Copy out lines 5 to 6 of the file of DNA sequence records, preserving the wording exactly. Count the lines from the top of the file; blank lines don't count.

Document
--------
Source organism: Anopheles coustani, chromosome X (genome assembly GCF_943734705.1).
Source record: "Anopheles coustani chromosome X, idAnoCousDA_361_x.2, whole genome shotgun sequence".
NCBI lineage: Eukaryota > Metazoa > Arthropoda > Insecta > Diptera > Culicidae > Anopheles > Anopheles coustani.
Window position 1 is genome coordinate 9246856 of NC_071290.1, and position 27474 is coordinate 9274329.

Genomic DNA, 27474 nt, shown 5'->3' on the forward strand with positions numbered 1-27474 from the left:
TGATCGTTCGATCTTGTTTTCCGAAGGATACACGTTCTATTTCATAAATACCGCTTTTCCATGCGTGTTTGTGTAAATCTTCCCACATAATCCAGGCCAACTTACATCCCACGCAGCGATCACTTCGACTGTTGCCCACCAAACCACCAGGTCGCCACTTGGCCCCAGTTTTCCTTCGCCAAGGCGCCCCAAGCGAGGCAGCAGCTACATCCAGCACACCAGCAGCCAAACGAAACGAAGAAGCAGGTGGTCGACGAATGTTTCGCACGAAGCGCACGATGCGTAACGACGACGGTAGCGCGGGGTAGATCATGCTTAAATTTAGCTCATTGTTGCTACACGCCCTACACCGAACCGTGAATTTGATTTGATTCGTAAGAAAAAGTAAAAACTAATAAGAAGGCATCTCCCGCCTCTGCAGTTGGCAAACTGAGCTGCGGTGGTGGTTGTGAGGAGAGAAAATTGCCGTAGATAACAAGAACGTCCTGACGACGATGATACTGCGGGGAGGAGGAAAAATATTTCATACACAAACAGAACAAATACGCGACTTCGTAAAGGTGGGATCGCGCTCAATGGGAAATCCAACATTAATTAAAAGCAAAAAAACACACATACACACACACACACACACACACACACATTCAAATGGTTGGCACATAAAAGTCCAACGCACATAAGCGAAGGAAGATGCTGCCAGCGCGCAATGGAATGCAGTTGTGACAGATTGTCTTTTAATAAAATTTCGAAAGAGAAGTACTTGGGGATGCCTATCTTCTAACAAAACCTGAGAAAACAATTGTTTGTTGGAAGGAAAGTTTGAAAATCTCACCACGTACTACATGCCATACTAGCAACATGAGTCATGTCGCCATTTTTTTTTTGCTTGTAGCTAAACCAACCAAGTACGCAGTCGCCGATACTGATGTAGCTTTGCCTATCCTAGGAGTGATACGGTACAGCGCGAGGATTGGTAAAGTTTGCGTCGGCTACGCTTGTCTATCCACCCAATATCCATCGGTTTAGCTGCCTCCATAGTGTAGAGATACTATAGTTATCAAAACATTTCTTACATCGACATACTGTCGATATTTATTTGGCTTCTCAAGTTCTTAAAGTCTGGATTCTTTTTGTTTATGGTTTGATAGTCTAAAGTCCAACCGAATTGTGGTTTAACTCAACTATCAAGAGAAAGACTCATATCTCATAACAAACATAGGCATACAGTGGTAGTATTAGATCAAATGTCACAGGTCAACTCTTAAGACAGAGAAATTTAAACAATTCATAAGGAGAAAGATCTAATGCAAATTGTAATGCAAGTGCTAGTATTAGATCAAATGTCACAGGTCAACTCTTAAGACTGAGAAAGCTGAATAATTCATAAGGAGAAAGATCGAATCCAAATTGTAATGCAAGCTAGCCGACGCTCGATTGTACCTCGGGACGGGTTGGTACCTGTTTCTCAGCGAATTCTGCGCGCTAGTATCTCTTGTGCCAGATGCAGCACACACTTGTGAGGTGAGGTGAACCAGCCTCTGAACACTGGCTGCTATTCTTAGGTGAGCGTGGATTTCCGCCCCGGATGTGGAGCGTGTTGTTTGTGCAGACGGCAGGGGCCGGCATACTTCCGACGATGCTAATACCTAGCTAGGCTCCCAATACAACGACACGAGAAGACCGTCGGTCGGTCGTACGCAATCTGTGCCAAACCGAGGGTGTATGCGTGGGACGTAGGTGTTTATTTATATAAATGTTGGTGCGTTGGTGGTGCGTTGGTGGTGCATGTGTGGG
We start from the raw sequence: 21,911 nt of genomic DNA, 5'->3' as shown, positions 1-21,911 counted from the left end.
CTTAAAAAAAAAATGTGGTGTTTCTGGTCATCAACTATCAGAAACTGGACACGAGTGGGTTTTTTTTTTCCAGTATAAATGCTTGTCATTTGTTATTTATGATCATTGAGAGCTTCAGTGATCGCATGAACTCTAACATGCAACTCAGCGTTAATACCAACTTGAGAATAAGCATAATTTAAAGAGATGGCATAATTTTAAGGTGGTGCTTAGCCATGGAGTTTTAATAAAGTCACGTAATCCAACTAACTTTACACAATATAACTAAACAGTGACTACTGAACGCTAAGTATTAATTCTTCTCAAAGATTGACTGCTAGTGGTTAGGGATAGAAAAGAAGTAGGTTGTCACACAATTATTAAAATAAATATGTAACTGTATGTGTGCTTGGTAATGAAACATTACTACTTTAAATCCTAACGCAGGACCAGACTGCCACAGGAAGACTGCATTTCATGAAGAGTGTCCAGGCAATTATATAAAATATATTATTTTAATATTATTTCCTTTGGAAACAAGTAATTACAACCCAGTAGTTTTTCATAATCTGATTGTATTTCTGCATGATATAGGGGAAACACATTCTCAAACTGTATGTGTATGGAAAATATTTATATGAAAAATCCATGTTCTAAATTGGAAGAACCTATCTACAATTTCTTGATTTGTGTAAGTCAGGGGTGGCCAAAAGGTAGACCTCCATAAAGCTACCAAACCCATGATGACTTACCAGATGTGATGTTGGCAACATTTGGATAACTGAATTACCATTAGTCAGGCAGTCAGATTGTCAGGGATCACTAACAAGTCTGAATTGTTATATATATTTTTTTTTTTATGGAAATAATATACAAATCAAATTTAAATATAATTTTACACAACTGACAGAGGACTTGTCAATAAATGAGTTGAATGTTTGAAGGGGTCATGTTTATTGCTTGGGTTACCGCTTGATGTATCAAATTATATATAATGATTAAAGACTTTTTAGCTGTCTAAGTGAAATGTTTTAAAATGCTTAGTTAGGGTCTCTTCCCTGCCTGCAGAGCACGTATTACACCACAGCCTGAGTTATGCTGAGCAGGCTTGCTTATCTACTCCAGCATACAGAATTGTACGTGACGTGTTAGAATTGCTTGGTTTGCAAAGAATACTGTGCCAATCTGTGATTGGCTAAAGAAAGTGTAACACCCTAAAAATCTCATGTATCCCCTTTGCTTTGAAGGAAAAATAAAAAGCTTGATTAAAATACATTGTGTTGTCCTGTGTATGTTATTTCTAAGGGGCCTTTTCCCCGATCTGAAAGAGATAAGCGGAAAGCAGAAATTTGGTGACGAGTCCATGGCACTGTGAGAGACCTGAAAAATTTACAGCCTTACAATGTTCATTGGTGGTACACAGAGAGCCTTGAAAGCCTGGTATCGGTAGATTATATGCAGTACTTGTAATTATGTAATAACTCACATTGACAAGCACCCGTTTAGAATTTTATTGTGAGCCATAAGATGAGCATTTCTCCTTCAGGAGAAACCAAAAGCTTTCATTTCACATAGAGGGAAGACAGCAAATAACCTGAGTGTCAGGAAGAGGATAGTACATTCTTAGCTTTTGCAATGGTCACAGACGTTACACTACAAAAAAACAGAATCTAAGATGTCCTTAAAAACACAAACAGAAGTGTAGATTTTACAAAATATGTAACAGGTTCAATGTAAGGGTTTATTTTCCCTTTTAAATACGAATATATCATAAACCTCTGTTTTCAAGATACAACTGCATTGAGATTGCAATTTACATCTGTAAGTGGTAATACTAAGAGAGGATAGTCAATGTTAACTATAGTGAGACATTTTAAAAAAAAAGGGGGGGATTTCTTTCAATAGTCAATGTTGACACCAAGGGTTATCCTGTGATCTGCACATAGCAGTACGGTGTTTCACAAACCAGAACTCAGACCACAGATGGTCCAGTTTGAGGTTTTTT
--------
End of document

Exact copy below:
Genomic DNA, 27474 nt, shown 5'->3' on the forward strand with positions numbered 1-27474 from the left:
TGATCGTTCGATCTTGTTTTCCGAAGGATACACGTTCTATTTCATAAATACCGCTTTTCCATGCGTGTTTGTGTAAATCTTCCCACATAATCCAGGCCAACTTACATCCCACGCAGCGATCACTTCGACTGTTGCCCACCAAACCACCAGGTCGCCACTTGGCCCCAGTTTTCCTTCGCCAAGGCGCCCCAAGCGAGGCAGCAGCTACATCCAGCACACCAGCAGCCAAACGAAACGAAGAAGCAGGTGGTCGACGAATGTTTCGCACGAAGCGCACGATGCGTAACGACGACGGTAGCGCGGGGTAGATCATGCTTAAATTTAGCTCATTGTTGCTACACGCCCTACACCGAACCGTGAATTTGATTTGATTCGTAAGAAAAAGTAAAAACTAATAAGAAGGCATCTCCCGCCTCTGCAGTTGGCAAACTGAGCTGCGGTGGTGGTTGTGAGGAGAGAAAATTGCCGTAGATAACAAGAACGTCCTGACGACGATGATACTGCGGGGAGGAGGAAAAATATTTCATACACAAACAGAACAAATACGCGACTTCGTAAAGGTGGGATCGCGCTCAATGGGAAATCCAACATTAATTAAAAGCAAAAAAACACACATACACACACACACACACACACACACACATTCAAATGGTTGGCACATAAAAGTCCAACGCACATAAGCGAAGGAAGATGCTGCCAGCGCGCAATGGAATGCAGTTGTGACAGATTGTCTTTTAATAAAATTTCGAAAGAGAAGTACTTGGGGATGCCTATCTTCTAACAAAACCTGAGAAAACAATTGTTTGTTGGAAGGAAAGTTTGAAAATCTCACCACGTACTACATGCCATACTAGCAACATGAGTCATGTCGCCATTTTTTTTTTGCTTGTAGCTAAACCAACCAAGTACGCAGTCGCCGATACTGATGTAGCTTTGCCTATCCTAGGAGTGATACGGTACAGCGCGAGGATTGGTAAAGTTTGCGTCGGCTACGCTTGTCTATCCACCCAATATCCATCGGTTTAGCTGCCTCCATAGTGTAGAGATACTATAGTTATCAAAACATTTCTTACATCGACATACTGTCGATATTTATTTGGCTTCTCAAGTTCTTAAAGTCTGGATTCTTTTTGTTTATGGTTTGATAGTCTAAAGTCCAACCGAATTGTGGTTTAACTCAACTATCAAGAGAAAGACTCATATCTCATAACAAACATAGGCATACAGTGGTAGTATTAGATCAAATGTCACAGGTCAACTCTTAAGACAGAGAAATTTAAACAATTCATAAGGAGAAAGATCTAATGCAAATTGTAATGCAAGTGCTAGTATTAGATCAAATGTCACAGGTCAACTCTTAAGACTGAGAAAGCTGAATAATTCATAAGGAGAAAGATCGAATCCAAATTGTAATGCAAGCTAGCCGACGCTCGATTGTACCTCGGGACGGGTTGGTACCTGTTTCTCAGCGAATTCTGCGCGCTAGTATCTCTTGTGCCAGATGCAGCACACACTTGTGAGGTGAGGTGAACCAGCCTCTGAACACTGGCTGCTATTCTTAGGTGAGCGTGGATTTCCGCCCCGGATGTGGAGCGTGTTGTTTGTGCAGACGGCAGGGGCCGGCATACTTCCGACGATGCTAATACCTAGCTAGGCTCCCAATACAACGACACGAGAAGACCGTCGGTCGGTCGTACGCAATCTGTGCCAAACCGAGGGTGTATGCGTGGGACGTAGGTGTTTATTTATATAAATGTTGGTGCGTTGGTGGTGCGTTGGTGGTGCATGTGTGGG